Step Up to World Class Standards (1,745 words)
The upside of the "best of breed" approach is that each system is presumably fine-tuned for its core competence. Unfortunately, there are many downsides to this strategy. First and foremost, although each system may be best suited to its appointed task, it's likely (in fact, almost certain) the assumptions and logic underlying each of these systems will be different, and in some cases incompatible.
There also are cost considerations. When you go for the so-called "best," you pay a hefty premium. And to get these multiple systems to talk to one another and share data, you're likely to invest considerably more in programming effort and in some kind of "middleware."
Finally, as time passes, keeping the systems in sync with one another can become increasingly difficult, as upgrades from one vendor may cause problems in another's system.
An alternative strategy is to invest in a comprehensive direct-commerce package designed to handle customer orders, inventory and fulfillment on a consolidated platform. While such systems may be a "jack of all trades, master of none," they're often better suited to the direct-commerce environment than their "best of breed" cousins. They not only have most of the same features and functions of each of the specialized systems, but also have a major advantage in having been fine-tuned for direct commerce.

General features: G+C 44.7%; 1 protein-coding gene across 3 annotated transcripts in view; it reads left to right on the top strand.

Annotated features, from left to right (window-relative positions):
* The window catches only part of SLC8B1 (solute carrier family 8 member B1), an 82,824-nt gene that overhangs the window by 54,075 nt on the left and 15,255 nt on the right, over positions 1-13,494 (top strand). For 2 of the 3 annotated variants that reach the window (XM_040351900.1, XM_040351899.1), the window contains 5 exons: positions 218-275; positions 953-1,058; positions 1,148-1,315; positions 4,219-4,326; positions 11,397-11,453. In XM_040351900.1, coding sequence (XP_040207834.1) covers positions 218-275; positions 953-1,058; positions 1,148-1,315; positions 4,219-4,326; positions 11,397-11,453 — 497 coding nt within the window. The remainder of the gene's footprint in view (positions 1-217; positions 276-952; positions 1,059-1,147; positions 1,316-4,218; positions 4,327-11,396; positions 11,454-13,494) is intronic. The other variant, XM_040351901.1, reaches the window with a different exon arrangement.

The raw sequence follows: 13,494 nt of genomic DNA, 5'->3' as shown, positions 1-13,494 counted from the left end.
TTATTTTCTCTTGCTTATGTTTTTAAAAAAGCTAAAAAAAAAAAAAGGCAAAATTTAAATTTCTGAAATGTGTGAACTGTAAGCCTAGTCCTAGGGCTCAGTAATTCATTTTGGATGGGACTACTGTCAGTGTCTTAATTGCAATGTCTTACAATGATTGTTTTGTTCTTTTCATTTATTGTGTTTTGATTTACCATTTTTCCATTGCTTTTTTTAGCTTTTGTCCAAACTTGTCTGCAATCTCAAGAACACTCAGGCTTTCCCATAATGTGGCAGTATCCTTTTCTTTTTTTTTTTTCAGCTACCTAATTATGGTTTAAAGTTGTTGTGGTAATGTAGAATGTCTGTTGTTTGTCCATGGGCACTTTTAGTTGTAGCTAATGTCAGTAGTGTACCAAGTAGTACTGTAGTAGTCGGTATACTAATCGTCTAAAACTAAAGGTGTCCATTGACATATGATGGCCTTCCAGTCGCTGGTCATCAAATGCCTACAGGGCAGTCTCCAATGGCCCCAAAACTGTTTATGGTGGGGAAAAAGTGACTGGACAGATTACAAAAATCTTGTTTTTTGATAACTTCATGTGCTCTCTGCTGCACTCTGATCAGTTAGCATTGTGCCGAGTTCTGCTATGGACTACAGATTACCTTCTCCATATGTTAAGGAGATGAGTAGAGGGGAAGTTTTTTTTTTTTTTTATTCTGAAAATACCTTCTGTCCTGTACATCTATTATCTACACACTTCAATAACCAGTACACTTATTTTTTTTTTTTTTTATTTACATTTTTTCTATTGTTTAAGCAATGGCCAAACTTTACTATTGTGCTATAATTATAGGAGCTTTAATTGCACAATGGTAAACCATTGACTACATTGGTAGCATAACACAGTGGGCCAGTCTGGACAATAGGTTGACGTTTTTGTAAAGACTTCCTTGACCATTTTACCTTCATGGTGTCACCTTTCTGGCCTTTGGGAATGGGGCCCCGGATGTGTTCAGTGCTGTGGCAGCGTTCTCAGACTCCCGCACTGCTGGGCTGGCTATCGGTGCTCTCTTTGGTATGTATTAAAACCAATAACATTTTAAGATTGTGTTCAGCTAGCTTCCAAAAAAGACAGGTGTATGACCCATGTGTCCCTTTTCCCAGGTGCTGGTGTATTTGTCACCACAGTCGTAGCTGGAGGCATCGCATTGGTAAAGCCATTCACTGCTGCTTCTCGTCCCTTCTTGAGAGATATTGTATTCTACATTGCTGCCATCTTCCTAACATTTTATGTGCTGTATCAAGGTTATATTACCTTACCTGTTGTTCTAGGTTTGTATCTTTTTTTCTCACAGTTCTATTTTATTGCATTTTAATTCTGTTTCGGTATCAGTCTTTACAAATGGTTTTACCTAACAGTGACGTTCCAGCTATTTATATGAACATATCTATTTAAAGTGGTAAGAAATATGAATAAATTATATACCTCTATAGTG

Let's look at one example. Direct marketing fulfillment involves high-volume, low-value distribution—that is, a large number of orders must be shipped every day, and each order is relatively low in value, less than $500 in most cases. But typical non-direct-commerce distribution centers and the systems that manage them are optimized for high-value, low-volume environments characterized by a few dozen or a few hundred shipments, each one consisting of multiple pallet loads or large case lots, with values in the thousands or tens of thousands of dollars per order.